John Death, Obituary – John has sadly passed away unexpectedly with loved ones, family and the entire community left heartbroken and in grievance, according to an online publication. There are several fantastic literary events held in Glasgow, and I make it a point to attend a number of book launches and performances. It’s not often that you can find me at poetry events, but I went to see Aonghas MacNeacail at Bar Gandolfi’s Literary Lunchtimes on Wednesday (October 29, 2014), and I had a fantastic time there. I highly recommend going to any of these events if you have the chance. It was well worth the time and energy to make the journey down to the Merchant City, and doing so was a delightful way to spend the afternoon.
The ambiance was excellent, and the host, Chris Agee, had the brilliant idea of seating his guests behind the bar, with the gantry serving as the ideal backdrop for the more personal ambiance created by this arrangement. Aonghas is a pleasant and talented man who is also an excellent communicator. He was born and raised on the island of Skye, and he currently resides in a little town in the Borders. He began by reading some of his more recent poetry, and then he proceeded to treat us to a stunning breadth of work that spanned the previous half-century, reading in Gaelic, Scots, and English. Aside from the occasional “Slainte mhath,” I don’t know a single word of Gaelic, but the combination of the sound of the language and the passion in Aonghas’ voice was quite astounding, producing a sound that was both touching and captivating.
Anecdotes were another form of entertainment that he provided for us, and I found it very interesting to hear him describe his life on the Isle of Skye when he was a child. I also appreciated gaining some insight into his history, including the fact that during his school years, students “in the wee school in Uig, they spoke Gaelic, and then when they went to the big school in Portree, they were taught in English.” When presented with the option of learning a ‘foreign language,’ Aonghas decided to focus his studies on Gaelic rather than French. He made the point that being able to speak Gaelic was originally considered a disadvantage; yet, in today’s society, having a command of both English and Gaelic is considered an asset. He is a firm believer in the maxim that “the more we celebrate who we are, the better things will be.”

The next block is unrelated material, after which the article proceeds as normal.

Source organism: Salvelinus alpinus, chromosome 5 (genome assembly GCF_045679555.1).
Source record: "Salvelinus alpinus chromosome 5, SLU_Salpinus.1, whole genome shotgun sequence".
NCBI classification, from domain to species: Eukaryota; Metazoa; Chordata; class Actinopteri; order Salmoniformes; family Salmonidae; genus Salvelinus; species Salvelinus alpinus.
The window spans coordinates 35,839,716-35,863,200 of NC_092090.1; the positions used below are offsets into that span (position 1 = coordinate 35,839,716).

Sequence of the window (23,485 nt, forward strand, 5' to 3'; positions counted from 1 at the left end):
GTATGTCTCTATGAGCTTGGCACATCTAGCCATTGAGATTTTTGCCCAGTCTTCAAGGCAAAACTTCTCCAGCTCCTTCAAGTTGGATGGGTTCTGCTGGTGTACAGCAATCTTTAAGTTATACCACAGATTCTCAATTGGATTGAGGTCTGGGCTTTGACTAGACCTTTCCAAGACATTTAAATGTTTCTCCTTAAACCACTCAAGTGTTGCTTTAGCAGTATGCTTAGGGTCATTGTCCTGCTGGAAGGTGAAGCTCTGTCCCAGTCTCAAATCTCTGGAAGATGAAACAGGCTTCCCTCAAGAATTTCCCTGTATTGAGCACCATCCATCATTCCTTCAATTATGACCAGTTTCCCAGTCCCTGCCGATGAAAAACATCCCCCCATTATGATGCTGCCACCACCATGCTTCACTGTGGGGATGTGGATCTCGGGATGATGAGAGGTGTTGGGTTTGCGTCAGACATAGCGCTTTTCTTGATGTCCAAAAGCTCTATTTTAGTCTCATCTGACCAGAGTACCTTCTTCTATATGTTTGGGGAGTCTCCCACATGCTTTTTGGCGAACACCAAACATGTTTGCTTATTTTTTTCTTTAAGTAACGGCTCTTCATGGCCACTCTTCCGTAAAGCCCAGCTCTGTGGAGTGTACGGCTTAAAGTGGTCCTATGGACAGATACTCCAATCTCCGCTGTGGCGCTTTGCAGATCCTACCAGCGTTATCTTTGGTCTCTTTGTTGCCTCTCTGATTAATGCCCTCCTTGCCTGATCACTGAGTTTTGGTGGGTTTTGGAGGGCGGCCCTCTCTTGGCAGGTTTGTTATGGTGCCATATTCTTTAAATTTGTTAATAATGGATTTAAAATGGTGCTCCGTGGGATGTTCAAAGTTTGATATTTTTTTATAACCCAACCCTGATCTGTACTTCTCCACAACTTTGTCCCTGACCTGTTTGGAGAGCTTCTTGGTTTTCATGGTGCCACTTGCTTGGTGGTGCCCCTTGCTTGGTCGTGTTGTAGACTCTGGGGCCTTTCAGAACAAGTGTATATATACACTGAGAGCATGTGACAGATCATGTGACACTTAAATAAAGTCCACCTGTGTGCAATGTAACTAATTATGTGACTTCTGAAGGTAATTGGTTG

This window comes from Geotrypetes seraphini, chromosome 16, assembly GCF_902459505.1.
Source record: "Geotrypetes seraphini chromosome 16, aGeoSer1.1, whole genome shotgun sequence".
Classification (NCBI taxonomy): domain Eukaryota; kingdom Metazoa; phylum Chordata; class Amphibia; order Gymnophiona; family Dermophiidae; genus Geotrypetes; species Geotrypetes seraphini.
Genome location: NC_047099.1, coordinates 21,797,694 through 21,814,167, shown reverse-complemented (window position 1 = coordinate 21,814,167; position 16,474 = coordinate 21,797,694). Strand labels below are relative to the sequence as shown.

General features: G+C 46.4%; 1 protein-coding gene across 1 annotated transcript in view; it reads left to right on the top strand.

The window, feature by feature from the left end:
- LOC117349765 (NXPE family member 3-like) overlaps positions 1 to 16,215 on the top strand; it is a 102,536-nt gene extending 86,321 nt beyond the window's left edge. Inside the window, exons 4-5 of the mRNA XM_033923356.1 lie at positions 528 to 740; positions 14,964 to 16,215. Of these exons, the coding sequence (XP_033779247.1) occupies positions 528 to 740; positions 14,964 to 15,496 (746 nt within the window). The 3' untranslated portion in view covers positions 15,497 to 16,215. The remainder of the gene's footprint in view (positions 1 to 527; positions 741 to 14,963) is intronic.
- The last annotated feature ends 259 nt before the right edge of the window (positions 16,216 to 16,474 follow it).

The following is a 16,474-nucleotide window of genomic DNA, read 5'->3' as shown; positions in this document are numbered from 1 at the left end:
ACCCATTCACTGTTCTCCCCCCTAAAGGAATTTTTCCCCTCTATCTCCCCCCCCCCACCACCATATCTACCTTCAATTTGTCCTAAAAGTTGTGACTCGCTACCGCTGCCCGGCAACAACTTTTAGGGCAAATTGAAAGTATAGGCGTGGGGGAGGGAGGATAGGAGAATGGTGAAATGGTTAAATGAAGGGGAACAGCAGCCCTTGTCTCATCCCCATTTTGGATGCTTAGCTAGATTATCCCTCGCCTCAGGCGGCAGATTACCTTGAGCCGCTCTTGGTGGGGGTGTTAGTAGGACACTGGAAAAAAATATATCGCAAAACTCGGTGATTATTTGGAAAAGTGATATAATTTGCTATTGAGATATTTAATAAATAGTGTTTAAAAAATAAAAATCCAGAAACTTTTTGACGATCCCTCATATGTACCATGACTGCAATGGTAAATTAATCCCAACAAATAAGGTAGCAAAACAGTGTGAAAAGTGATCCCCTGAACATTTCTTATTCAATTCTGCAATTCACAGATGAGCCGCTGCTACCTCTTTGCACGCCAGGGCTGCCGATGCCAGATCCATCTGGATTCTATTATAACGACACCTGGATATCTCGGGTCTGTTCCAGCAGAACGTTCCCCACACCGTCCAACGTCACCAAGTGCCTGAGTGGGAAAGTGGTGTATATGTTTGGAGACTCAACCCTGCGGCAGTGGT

Aonghas also spoke on the joy he has found in collaborating with the musician Duncan Shaw to compose songs for the band Capercaille, where the incredible voice of Karen Matheson brings Aonghas’s words to life in song: You Tube Both the Breisleach and the Capercaillie Aonghas was able to deliver his message in a manner that was well-suited to the setting, which was intimate. He also shared with us his personal views, including the fact that he continues to question the quality of his own work and his conviction that “It is healthy to still be vulnerable – creativity comes from vulnerability as much as anything else.” He also discussed the people and works that have influenced his writing, such as Dylan Thomas, whom he described as “a fantastic poet.”
His poetry also represents his personal recollections and his roots, like the fact that his father passed away when Aonghas was just eight years old and that his aunt was the source of inspiration for one of the poems in the shellfish strand that I enjoyed the most. This lovely poem, with its striking image of the woman working on the beach, not only conveys the significance and difficulty of the task she was performing, but also some aspects of her personality and her upbringing in the Presbyterian faith, topics that Aonghas also touched on during their conversation.